Mozilla started work on just such a game engine some time ago and it has just reached version 0.1. It is still at the early prototype stage, but it is usable - as long as you are prepared to find out how it works by reading the code. There is an introductory tutorial, but it isn't well explained and it runs out very quickly.
The new release includes an entity/component style framework for game resources and the rendering is performed by the CubicVR library. The good news is that the Mozilla team isn't trying to reinvent the wheel - it is reusing existing code to get the engine up and running quickly.
At the moment there is no 3D physic engine, but box2D is incorporated for 2D physics. There is also a new standalone math library.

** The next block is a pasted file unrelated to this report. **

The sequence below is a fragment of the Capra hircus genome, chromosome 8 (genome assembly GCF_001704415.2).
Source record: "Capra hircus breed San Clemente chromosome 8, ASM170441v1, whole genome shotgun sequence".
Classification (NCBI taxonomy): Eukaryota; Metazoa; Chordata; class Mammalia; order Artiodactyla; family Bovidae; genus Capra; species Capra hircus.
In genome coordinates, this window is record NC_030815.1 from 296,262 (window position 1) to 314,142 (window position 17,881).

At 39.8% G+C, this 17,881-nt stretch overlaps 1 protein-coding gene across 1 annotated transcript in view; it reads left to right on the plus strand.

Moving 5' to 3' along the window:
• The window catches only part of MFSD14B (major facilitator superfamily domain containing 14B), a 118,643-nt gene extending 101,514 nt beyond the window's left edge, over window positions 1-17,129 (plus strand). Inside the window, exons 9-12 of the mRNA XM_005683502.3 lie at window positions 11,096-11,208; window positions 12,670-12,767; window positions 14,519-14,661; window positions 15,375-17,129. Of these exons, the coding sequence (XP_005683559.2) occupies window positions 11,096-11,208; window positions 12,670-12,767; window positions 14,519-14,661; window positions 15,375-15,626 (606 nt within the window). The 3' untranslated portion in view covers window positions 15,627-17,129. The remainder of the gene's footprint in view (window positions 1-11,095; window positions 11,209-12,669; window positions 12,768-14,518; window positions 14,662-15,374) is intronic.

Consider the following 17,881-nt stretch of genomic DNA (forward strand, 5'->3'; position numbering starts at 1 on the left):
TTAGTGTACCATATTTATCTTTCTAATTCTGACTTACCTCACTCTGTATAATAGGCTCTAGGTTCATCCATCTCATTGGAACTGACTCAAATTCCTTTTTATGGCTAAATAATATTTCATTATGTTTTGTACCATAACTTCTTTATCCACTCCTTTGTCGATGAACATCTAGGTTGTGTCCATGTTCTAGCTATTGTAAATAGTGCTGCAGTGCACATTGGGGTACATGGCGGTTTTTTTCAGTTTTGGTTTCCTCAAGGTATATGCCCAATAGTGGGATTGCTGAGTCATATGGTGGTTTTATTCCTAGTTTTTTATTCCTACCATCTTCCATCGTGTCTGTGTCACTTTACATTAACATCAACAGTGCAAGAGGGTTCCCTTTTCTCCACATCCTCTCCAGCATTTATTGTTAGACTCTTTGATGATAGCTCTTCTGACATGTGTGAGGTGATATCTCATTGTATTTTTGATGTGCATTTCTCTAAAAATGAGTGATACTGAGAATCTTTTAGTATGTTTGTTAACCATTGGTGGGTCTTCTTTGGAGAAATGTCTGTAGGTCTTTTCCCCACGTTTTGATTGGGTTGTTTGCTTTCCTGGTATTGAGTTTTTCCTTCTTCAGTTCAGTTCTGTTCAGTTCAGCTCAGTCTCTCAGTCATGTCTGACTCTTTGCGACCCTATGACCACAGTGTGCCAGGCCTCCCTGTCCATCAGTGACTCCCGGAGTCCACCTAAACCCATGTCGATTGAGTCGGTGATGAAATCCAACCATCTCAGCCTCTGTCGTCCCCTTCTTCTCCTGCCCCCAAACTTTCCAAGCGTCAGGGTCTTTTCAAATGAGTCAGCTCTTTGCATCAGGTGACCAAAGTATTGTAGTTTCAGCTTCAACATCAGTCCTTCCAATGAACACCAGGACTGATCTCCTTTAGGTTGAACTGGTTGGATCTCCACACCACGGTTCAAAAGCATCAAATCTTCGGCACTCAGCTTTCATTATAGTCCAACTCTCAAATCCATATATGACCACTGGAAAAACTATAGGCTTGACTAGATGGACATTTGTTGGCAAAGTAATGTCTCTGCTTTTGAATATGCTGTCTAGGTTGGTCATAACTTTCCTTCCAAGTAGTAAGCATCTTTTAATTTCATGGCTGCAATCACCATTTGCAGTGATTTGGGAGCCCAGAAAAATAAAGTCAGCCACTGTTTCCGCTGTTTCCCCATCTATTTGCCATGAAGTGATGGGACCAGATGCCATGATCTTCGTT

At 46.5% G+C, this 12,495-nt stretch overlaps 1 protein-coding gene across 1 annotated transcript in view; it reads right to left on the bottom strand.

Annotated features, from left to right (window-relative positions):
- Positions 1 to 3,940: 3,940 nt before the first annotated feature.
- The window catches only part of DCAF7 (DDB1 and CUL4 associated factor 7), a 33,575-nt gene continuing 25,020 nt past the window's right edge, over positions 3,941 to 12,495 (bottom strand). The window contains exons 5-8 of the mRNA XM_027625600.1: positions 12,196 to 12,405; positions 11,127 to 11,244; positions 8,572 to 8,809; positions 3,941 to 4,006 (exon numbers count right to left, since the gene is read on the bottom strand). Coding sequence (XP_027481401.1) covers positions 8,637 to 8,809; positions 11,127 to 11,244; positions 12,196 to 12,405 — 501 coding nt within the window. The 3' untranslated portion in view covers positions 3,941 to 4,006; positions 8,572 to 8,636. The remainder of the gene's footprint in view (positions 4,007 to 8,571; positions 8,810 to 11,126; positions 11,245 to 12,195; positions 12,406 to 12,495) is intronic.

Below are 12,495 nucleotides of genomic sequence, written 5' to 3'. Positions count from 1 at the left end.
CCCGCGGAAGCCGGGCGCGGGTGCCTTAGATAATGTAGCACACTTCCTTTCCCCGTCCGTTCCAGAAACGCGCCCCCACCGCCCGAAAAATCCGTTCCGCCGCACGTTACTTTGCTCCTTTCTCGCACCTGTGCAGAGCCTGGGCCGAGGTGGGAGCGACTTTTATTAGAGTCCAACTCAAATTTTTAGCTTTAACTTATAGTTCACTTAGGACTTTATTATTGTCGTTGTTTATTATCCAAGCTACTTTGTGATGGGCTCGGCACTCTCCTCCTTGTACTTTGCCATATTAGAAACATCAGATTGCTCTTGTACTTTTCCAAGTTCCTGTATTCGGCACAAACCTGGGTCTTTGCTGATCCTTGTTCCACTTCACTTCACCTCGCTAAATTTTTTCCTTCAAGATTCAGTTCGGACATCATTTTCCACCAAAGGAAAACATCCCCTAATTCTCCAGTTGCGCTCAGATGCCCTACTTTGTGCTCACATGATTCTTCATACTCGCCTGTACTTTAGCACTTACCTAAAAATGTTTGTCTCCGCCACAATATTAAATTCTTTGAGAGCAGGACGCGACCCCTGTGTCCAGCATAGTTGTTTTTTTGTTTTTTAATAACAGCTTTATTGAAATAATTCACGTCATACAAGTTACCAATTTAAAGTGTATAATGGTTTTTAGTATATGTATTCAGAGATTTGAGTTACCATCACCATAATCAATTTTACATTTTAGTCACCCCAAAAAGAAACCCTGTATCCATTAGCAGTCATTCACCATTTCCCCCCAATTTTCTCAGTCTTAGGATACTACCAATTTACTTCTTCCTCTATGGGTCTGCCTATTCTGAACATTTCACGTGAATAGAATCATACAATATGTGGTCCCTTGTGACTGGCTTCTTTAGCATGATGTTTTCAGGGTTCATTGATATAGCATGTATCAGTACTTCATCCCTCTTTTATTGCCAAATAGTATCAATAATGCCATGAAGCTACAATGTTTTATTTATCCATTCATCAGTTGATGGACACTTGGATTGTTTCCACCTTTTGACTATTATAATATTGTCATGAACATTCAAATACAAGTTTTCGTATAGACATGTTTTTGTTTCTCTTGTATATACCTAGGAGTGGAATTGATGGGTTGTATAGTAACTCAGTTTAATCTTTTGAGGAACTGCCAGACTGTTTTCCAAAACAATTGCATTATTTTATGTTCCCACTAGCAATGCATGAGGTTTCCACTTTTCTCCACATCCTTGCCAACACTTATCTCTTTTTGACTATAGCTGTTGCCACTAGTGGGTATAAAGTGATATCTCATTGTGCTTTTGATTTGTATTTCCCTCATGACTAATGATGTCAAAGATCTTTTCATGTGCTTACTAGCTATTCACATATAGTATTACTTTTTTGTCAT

If you want to get involved in trying out Gladius, your main task will be to find your way though the undocumented code. As with many an open source project, the documentation lags behind the code. In this case there isn't currently even a listing of objects included in the API. Fortunately the code is written in an excellent style and this makes it easier to read, but even a fragment of documentation might create some enthusiasm in prospective users. My advice is to look at the CubicVR documentation for clues as to how Gladius works.
The joint winners of 2014 Tony Sale Award for computer conservation are a restoration project of late 1950s computing by the Computer History Museum in California and the virtual reconstruction [ ... ]